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current_block * B, size_to_send, MPI_INT, send_to, 0, MPI_COMM_WORLD); if (DEBUG) printf("[%d] Sent to %d: ", rank, send_to); if (DEBUG) print_vector(chunk_ih[current_interleave][chunk_size] + current_block * B, size_to_send); } } } end = getTimeMilli(); When all he calculations are ﬁnished, all processes starts the gather exe-cution. After gather is executed, the root process has the all H matrix. Thenthe root process prints an execution time to stderr stream and if debug isenabled it prints the H matrix. for (int i = 0; i < I; i++) { MPI_Gather(chunk_hptr + N + i * chunk_size * N, N * chunk_size, MPI_INT, hptr + i * chunk_size * total_processes * N, N * chunk_size, MPI_INT, 0, MPI_COMM_WORLD); } if (rank == 0) { fprintf(stderr, "Execution: %f sn", (double) (end - start) / 1000000); } if (DEBUG) { if (rank == 0) { for (int i = 0; i < N - 1; i++) { print_vector(h[i], N); } } } MPI_Finalize(); The full code is provided in the Appendix section. 20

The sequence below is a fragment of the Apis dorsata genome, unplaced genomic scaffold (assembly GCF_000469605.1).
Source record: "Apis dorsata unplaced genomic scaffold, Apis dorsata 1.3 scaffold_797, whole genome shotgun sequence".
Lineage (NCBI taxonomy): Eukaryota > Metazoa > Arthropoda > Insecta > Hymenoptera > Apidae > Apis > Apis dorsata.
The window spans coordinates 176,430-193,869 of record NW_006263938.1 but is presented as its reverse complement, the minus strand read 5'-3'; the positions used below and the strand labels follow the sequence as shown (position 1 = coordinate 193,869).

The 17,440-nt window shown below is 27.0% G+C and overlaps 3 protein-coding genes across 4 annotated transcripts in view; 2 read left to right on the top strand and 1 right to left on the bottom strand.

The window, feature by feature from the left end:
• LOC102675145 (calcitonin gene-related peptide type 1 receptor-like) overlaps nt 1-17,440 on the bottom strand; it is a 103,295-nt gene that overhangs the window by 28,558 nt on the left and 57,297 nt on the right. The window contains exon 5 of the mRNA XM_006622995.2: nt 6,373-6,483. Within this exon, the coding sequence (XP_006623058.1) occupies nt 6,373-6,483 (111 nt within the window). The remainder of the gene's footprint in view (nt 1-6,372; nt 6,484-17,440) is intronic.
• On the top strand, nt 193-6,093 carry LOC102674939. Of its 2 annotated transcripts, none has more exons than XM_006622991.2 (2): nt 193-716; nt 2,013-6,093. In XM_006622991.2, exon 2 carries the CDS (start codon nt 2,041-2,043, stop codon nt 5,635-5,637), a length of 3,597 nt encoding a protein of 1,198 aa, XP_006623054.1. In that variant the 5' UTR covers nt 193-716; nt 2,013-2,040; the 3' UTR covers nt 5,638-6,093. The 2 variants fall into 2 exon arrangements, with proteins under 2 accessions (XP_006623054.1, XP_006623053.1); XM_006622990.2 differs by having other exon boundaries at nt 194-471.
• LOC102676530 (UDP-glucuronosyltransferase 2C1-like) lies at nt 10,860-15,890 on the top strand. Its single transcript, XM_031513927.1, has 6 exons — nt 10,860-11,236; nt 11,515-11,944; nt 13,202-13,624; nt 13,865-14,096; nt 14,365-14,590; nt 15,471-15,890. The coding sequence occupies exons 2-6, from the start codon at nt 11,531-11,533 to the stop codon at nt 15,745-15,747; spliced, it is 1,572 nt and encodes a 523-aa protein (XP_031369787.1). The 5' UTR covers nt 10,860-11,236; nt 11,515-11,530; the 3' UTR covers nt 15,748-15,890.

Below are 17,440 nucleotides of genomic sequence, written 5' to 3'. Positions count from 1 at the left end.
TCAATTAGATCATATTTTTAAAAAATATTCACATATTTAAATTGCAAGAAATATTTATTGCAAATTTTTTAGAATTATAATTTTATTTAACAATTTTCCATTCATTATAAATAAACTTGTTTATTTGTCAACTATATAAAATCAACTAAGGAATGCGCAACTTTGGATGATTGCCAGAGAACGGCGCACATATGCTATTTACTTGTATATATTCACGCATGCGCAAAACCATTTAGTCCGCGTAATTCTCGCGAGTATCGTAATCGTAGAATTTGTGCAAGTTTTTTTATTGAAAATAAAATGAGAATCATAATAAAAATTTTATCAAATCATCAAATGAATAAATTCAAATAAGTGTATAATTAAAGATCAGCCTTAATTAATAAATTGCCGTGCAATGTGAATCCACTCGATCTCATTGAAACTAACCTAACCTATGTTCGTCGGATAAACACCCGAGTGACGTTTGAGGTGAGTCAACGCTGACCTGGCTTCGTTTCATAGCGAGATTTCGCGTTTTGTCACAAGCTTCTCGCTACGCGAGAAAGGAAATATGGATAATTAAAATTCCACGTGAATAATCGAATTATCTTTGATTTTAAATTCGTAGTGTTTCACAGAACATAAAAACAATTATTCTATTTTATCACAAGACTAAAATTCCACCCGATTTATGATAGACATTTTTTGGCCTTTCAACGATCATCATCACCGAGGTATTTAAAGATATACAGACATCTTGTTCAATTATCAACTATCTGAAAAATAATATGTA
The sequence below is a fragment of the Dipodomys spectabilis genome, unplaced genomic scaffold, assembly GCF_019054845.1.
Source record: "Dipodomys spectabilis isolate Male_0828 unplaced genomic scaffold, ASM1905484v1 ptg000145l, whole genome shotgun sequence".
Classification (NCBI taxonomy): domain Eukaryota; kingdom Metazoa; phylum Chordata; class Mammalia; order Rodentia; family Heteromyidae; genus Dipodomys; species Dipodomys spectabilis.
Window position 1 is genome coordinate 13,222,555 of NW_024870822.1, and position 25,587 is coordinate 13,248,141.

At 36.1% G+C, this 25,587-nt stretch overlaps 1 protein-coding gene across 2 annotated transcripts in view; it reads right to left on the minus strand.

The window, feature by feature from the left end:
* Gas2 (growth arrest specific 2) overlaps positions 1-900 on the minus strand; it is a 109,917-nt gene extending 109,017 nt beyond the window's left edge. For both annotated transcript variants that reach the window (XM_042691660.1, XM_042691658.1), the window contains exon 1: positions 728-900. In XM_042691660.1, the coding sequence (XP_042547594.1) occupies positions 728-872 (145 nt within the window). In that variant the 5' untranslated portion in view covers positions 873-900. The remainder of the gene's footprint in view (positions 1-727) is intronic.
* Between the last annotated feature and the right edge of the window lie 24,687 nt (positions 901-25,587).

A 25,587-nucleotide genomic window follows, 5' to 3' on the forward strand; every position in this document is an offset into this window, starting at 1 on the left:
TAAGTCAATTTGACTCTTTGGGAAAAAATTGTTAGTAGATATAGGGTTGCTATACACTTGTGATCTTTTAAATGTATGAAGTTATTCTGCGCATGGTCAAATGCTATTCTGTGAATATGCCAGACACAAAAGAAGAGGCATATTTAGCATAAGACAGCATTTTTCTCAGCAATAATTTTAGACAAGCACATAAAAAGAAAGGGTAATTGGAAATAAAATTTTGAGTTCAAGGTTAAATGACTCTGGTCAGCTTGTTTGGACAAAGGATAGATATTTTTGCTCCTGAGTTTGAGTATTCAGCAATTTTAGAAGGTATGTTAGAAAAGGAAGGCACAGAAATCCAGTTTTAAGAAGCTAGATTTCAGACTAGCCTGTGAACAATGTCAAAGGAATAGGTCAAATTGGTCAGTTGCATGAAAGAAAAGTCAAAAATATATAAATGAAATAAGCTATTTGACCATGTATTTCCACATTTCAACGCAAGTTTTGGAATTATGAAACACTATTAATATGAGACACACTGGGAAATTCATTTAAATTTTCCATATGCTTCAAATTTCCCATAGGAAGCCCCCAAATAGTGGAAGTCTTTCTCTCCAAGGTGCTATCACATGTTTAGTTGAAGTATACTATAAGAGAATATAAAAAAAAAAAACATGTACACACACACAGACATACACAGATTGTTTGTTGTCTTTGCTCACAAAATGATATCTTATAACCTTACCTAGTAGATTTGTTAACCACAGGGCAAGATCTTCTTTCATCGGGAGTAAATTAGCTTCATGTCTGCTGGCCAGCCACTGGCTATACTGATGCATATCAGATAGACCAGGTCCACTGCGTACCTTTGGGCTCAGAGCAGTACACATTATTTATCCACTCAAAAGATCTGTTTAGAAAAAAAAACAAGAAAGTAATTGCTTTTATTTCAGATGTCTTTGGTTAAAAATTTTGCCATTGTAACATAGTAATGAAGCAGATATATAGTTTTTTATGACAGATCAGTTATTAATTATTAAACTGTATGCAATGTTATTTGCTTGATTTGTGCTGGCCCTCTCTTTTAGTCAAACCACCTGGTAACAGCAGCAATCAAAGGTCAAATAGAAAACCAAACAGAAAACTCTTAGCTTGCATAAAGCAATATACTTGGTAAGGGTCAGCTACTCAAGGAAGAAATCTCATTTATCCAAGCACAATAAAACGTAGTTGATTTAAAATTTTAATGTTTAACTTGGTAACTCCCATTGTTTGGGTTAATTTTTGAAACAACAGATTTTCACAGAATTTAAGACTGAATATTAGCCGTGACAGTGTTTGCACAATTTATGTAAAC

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3 Performance ResultsIn this section, the performance results of our implementation on ALTIX isprovided. Also, the results is compared to a sequential code performance.3.1 Finding Optimal P and BIn order to ﬁnd out optimal P and B, we tested the application with diﬀerentP and B parameters, where N = 10, 000. Before that we tested the sequentialcode. This code executed calculations for 12.598 seconds. The parallelizedversion execution times are shown in Figure 7. Figure 7: Performance results with diﬀerent P and B where N = 10, 000 From this it can be concluded that with parameters N = 10000, B = 100,P = 8 and I = 1 the parallel code executed calculations 9 times faster.3.2 Finding Optimal IIn order to ﬁnd out the optimal I, we selected the best result from theprecious test where P = 8 and ran the test with diﬀerent I and B parameters.The result is shown in Figure 8. Because the environment like network congestion aﬀects our performancetests, the results might not be completely accurate. That is why we deducedfrom the results that the optimal parameters conﬁguration for N = 10, 000 isI = 2, B = 200, P = 8. With this conﬁguration parallel code calculates thematrix 8 times faster than the sequential code. Finally, we tested the parallelcode with N = 25, 000 and parameters that we found to be optimal. Thecode executed calculations for 11.822213 seconds, where the sequential coderan for 76.884 seconds. From this it can be concluded that the parallel coderuns 6.5 times faster. The result is slower, because as it was stated earlier, 21